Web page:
But content isn’t the only reason Trivia Mafia has built a solid brand name—that’s also due to the hosts. “We’re very proud of our questions, but if somebody was just to deliver them in a really dry way or in a really boring format, we don’t think that would be very fruitful,” McPherson says. Trivia Mafia looks for enthusiastic, confident hosts who can keep the momentum of the evening going. “We work to make most of our trivia nights run between an hour -and-a-half and two hours so people can enjoy some food, enjoy some company, but not have to come home and apologize to the babysitter,” McPherson says.

Trivia sheets are graded // Photo via Trivia Mafia

Trivia sheets are graded // Photo via Trivia Mafia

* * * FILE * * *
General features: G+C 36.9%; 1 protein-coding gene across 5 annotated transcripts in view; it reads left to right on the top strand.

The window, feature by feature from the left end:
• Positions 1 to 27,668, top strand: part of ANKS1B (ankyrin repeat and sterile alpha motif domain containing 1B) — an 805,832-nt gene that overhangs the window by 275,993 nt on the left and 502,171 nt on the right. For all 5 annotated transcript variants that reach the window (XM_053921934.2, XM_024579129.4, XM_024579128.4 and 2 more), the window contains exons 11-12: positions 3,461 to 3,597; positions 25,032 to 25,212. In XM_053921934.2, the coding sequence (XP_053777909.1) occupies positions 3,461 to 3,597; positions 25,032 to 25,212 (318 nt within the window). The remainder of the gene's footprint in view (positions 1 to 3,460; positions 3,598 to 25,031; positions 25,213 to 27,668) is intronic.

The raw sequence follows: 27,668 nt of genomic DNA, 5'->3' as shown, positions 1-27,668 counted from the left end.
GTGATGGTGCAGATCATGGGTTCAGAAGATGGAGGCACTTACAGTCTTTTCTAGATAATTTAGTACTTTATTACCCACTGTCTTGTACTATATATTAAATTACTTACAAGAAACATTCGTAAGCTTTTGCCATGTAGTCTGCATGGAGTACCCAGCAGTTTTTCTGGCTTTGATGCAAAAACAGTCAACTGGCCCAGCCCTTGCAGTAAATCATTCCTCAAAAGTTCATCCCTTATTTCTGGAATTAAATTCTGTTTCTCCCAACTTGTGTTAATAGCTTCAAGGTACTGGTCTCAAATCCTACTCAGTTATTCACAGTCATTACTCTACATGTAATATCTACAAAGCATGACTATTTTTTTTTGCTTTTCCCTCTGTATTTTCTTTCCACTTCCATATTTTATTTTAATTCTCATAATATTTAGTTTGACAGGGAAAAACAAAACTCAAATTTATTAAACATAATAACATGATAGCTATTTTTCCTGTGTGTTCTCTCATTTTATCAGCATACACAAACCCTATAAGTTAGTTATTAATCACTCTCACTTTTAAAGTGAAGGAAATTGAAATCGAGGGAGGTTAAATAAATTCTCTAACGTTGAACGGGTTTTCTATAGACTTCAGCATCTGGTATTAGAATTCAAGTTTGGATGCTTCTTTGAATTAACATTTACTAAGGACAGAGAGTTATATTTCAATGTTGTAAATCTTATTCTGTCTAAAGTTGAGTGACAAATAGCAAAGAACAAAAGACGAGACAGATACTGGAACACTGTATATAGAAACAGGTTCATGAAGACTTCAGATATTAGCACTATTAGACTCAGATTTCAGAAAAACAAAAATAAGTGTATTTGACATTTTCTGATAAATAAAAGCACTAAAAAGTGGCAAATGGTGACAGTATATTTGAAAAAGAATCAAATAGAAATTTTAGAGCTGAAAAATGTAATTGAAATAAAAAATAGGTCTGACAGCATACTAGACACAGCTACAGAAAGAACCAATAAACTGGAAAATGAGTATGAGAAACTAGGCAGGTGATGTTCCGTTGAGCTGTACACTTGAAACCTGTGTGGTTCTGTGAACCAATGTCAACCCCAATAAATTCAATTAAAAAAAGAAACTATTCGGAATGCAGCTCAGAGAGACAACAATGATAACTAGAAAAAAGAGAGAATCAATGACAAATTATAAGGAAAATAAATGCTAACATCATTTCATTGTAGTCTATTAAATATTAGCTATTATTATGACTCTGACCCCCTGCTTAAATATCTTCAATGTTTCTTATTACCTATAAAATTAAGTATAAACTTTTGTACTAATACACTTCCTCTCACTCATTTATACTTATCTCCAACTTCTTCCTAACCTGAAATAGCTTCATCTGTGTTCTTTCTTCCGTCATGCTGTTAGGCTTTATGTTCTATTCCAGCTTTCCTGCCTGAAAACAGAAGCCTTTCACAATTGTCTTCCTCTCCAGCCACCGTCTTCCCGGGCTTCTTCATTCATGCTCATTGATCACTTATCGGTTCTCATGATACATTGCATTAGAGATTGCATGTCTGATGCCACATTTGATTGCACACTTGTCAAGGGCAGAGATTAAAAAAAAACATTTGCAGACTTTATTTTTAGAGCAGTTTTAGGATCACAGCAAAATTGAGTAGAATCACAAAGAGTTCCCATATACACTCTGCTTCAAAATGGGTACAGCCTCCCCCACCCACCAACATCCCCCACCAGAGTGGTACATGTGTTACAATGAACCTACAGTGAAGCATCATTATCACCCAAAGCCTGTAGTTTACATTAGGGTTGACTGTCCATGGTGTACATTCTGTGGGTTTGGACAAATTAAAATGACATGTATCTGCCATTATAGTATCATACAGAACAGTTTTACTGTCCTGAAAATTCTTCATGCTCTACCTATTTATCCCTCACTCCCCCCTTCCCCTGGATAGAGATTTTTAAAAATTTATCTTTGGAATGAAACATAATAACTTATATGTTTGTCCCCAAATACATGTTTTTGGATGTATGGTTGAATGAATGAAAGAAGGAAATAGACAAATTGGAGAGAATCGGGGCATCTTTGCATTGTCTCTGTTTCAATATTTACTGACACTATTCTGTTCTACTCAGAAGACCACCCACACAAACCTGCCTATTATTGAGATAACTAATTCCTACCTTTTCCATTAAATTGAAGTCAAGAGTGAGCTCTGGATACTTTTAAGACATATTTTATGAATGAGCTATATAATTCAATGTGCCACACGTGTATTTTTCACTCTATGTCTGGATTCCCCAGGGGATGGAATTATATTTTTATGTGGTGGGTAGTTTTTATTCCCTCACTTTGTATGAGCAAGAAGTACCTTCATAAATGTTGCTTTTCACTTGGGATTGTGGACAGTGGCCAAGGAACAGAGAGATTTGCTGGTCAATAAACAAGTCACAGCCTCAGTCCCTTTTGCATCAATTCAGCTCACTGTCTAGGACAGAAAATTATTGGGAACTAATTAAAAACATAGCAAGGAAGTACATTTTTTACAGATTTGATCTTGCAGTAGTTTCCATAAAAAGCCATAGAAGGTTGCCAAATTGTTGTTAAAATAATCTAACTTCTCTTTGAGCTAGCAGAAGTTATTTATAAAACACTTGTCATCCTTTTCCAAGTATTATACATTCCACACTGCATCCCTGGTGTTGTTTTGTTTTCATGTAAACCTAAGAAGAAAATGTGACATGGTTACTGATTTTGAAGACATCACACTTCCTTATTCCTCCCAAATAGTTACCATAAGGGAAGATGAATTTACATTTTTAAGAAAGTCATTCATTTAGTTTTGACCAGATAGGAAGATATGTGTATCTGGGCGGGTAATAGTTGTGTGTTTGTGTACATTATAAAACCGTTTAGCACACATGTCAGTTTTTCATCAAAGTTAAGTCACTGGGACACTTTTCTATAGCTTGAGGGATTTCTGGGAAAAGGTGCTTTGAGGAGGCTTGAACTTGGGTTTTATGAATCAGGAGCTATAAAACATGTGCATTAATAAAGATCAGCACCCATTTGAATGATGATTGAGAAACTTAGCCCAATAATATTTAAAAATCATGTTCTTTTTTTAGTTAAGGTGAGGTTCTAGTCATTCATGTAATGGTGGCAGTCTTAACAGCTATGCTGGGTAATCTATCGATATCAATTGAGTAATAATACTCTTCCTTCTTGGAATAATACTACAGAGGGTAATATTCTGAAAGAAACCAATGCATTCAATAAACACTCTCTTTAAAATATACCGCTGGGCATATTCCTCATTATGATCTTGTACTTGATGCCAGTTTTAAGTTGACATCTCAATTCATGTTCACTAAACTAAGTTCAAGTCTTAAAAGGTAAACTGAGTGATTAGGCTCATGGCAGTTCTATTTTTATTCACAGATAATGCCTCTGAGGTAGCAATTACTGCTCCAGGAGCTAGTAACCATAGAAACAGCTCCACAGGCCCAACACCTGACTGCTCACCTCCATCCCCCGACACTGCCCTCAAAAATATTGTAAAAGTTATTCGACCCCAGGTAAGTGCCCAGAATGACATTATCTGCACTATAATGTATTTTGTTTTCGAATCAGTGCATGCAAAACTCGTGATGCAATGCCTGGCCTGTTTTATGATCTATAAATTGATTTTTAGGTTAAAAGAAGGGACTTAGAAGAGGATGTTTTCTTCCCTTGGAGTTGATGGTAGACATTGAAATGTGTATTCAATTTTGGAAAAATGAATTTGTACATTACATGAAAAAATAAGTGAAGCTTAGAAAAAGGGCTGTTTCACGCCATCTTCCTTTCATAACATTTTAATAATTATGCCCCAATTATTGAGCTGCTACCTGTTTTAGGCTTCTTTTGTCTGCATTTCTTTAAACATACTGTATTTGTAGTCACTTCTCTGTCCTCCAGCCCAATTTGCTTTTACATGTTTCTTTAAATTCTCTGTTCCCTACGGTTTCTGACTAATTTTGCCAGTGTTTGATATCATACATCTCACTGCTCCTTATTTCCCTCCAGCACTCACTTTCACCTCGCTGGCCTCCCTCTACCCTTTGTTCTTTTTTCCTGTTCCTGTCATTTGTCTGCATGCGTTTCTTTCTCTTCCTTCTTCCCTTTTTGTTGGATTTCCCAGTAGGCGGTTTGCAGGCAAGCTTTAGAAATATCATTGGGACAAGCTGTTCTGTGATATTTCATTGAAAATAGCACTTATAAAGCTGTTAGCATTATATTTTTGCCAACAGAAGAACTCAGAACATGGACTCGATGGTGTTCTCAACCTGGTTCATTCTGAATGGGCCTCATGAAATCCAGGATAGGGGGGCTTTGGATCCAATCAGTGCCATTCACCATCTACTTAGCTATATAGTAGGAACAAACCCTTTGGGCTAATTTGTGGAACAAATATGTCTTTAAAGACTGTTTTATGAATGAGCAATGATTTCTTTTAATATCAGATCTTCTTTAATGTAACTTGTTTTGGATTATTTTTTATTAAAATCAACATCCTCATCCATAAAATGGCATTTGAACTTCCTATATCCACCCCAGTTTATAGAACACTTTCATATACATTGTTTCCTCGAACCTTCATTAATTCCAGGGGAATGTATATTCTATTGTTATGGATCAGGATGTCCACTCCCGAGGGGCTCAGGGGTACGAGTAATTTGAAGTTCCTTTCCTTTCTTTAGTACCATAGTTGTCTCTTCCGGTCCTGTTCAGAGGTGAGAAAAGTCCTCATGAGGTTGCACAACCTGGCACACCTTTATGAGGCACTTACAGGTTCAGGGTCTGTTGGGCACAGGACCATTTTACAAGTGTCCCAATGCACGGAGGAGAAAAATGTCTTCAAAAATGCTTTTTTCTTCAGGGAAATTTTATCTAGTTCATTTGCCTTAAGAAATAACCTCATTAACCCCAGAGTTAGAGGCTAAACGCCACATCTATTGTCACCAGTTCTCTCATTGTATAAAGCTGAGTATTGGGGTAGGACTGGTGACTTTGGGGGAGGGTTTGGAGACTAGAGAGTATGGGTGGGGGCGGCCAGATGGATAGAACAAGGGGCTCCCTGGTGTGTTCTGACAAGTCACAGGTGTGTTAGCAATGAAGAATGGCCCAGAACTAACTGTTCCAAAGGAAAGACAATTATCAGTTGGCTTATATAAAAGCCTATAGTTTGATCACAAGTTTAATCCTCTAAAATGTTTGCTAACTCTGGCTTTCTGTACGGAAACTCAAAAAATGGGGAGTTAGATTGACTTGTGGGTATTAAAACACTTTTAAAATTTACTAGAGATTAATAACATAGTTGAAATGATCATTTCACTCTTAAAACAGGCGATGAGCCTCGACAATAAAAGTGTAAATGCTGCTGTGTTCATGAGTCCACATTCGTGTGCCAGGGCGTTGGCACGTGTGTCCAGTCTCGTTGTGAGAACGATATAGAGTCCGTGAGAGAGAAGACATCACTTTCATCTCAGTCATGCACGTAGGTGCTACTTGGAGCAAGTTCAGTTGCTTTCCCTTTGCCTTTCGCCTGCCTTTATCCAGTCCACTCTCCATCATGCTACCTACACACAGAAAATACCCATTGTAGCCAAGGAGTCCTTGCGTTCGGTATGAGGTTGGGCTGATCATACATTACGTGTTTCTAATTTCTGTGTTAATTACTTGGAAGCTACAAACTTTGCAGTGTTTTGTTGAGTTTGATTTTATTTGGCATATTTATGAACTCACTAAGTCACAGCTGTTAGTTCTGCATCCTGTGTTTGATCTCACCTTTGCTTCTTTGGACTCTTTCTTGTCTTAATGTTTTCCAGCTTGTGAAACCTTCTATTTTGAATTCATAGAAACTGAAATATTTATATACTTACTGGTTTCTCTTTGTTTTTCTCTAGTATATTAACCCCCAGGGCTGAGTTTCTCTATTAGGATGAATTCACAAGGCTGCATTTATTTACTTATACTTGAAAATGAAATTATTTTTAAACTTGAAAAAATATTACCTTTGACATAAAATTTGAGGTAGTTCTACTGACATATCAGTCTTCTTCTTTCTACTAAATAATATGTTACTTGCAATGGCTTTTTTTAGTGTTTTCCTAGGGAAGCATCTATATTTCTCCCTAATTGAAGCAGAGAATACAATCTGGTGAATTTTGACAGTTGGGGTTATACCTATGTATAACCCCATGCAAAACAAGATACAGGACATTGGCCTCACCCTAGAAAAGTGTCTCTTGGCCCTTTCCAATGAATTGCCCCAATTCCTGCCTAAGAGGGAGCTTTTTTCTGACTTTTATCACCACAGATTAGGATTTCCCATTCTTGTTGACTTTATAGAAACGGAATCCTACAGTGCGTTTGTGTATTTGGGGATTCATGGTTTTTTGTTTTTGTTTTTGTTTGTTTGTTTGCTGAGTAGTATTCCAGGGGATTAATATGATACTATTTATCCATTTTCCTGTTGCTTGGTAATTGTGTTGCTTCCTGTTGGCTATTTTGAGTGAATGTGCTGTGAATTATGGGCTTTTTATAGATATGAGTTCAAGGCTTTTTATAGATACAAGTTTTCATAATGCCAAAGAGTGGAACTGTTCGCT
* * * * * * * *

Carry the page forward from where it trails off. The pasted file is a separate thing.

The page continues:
As for the players, Trivia Mafia conducts a survey on them every three years. Slightly over half are men and the average age of players is early 30s. They count craft beer and cycling among their interests. Those are the stats, but McPherson’s anecdotal take: “We get a lot of really positive people who want to be rewarded for their intelligence in a way that they don’t always feel rewarded for at their day job or perhaps at a bar where there isn’t trivia happening. When they’re in this environment, they feel like there’s a celebration of their intelligence and a challenge of their intelligence, but still a fantastic social experience.”